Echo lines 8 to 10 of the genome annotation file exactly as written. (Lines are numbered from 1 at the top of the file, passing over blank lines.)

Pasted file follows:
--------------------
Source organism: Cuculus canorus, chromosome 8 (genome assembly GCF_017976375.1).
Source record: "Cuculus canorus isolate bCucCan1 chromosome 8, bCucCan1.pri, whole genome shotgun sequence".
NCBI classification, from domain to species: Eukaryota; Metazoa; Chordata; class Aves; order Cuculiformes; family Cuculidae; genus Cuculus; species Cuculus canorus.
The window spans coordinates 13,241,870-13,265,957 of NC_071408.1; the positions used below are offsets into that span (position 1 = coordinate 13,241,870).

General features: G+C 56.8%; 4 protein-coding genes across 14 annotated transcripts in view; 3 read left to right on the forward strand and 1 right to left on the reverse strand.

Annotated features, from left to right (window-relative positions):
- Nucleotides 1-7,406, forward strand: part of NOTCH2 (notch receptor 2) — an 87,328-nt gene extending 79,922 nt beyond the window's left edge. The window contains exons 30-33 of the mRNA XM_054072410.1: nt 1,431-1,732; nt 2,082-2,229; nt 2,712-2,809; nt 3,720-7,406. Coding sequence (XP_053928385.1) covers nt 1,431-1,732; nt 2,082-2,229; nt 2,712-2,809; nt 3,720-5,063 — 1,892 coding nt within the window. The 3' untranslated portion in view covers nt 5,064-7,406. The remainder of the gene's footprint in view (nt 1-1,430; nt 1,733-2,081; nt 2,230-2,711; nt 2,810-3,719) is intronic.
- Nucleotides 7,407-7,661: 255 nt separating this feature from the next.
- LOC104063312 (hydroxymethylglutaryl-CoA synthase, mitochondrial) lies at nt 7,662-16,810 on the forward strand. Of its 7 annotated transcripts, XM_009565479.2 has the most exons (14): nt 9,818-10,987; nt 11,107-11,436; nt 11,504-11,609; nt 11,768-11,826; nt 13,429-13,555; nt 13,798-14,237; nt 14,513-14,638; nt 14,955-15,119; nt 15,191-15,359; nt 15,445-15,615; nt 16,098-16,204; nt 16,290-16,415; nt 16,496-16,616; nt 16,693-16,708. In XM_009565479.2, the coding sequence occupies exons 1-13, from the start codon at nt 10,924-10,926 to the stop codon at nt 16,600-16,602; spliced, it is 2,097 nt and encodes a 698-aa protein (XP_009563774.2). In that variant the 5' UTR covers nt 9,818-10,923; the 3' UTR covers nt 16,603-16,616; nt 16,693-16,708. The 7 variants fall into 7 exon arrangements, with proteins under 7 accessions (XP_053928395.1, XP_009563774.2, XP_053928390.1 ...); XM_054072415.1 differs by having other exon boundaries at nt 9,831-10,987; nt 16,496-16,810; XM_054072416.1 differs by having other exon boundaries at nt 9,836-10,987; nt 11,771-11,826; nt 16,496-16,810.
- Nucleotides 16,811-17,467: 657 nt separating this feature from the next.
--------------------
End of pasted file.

- Nucleotides 7,407-7,661: 255 nt separating this feature from the next.
- LOC104063312 (hydroxymethylglutaryl-CoA synthase, mitochondrial) lies at nt 7,662-16,810 on the forward strand. Of its 7 annotated transcripts, XM_009565479.2 has the most exons (14): nt 9,818-10,987; nt 11,107-11,436; nt 11,504-11,609; nt 11,768-11,826; nt 13,429-13,555; nt 13,798-14,237; nt 14,513-14,638; nt 14,955-15,119; nt 15,191-15,359; nt 15,445-15,615; nt 16,098-16,204; nt 16,290-16,415; nt 16,496-16,616; nt 16,693-16,708. In XM_009565479.2, the coding sequence occupies exons 1-13, from the start codon at nt 10,924-10,926 to the stop codon at nt 16,600-16,602; spliced, it is 2,097 nt and encodes a 698-aa protein (XP_009563774.2). In that variant the 5' UTR covers nt 9,818-10,923; the 3' UTR covers nt 16,603-16,616; nt 16,693-16,708. The 7 variants fall into 7 exon arrangements, with proteins under 7 accessions (XP_053928395.1, XP_009563774.2, XP_053928390.1 ...); XM_054072415.1 differs by having other exon boundaries at nt 9,831-10,987; nt 16,496-16,810; XM_054072416.1 differs by having other exon boundaries at nt 9,836-10,987; nt 11,771-11,826; nt 16,496-16,810.
- Nucleotides 16,811-17,467: 657 nt separating this feature from the next.